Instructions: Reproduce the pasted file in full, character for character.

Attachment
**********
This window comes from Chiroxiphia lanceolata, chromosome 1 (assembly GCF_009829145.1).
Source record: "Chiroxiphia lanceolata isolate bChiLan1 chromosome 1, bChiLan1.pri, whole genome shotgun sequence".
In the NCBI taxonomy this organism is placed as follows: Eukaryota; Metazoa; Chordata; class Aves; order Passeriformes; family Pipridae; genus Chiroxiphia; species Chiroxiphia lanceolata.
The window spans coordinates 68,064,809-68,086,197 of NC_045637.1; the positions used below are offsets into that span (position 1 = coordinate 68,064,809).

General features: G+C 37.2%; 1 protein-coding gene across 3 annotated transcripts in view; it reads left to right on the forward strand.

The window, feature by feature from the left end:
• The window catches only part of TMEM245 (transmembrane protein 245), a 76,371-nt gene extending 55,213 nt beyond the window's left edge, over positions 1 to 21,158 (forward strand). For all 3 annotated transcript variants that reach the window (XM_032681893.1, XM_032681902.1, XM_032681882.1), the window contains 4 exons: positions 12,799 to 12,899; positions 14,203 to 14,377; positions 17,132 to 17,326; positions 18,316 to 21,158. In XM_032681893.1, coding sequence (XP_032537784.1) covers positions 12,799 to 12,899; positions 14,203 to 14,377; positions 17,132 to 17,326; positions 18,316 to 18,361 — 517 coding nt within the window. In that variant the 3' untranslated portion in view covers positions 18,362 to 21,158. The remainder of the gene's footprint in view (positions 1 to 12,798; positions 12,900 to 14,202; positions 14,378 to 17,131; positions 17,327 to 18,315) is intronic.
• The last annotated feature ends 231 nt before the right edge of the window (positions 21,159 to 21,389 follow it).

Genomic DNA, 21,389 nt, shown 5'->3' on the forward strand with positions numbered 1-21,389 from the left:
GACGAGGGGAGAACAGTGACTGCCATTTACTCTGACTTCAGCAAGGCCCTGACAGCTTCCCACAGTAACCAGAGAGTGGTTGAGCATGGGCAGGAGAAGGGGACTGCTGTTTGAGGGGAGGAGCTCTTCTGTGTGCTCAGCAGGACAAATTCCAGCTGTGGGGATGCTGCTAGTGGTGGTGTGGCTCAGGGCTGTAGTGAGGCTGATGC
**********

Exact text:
This window comes from Chiroxiphia lanceolata, chromosome 1 (assembly GCF_009829145.1).
Source record: "Chiroxiphia lanceolata isolate bChiLan1 chromosome 1, bChiLan1.pri, whole genome shotgun sequence".
In the NCBI taxonomy this organism is placed as follows: Eukaryota; Metazoa; Chordata; class Aves; order Passeriformes; family Pipridae; genus Chiroxiphia; species Chiroxiphia lanceolata.
The window spans coordinates 68,064,809-68,086,197 of NC_045637.1; the positions used below are offsets into that span (position 1 = coordinate 68,064,809).

General features: G+C 37.2%; 1 protein-coding gene across 3 annotated transcripts in view; it reads left to right on the forward strand.

The window, feature by feature from the left end:
• The window catches only part of TMEM245 (transmembrane protein 245), a 76,371-nt gene extending 55,213 nt beyond the window's left edge, over positions 1 to 21,158 (forward strand). For all 3 annotated transcript variants that reach the window (XM_032681893.1, XM_032681902.1, XM_032681882.1), the window contains 4 exons: positions 12,799 to 12,899; positions 14,203 to 14,377; positions 17,132 to 17,326; positions 18,316 to 21,158. In XM_032681893.1, coding sequence (XP_032537784.1) covers positions 12,799 to 12,899; positions 14,203 to 14,377; positions 17,132 to 17,326; positions 18,316 to 18,361 — 517 coding nt within the window. In that variant the 3' untranslated portion in view covers positions 18,362 to 21,158. The remainder of the gene's footprint in view (positions 1 to 12,798; positions 12,900 to 14,202; positions 14,378 to 17,131; positions 17,327 to 18,315) is intronic.
• The last annotated feature ends 231 nt before the right edge of the window (positions 21,159 to 21,389 follow it).

Genomic DNA, 21,389 nt, shown 5'->3' on the forward strand with positions numbered 1-21,389 from the left:
GACGAGGGGAGAACAGTGACTGCCATTTACTCTGACTTCAGCAAGGCCCTGACAGCTTCCCACAGTAACCAGAGAGTGGTTGAGCATGGGCAGGAGAAGGGGACTGCTGTTTGAGGGGAGGAGCTCTTCTGTGTGCTCAGCAGGACAAATTCCAGCTGTGGGGATGCTGCTAGTGGTGGTGTGGCTCAGGGCTGTAGTGAGGCTGATGC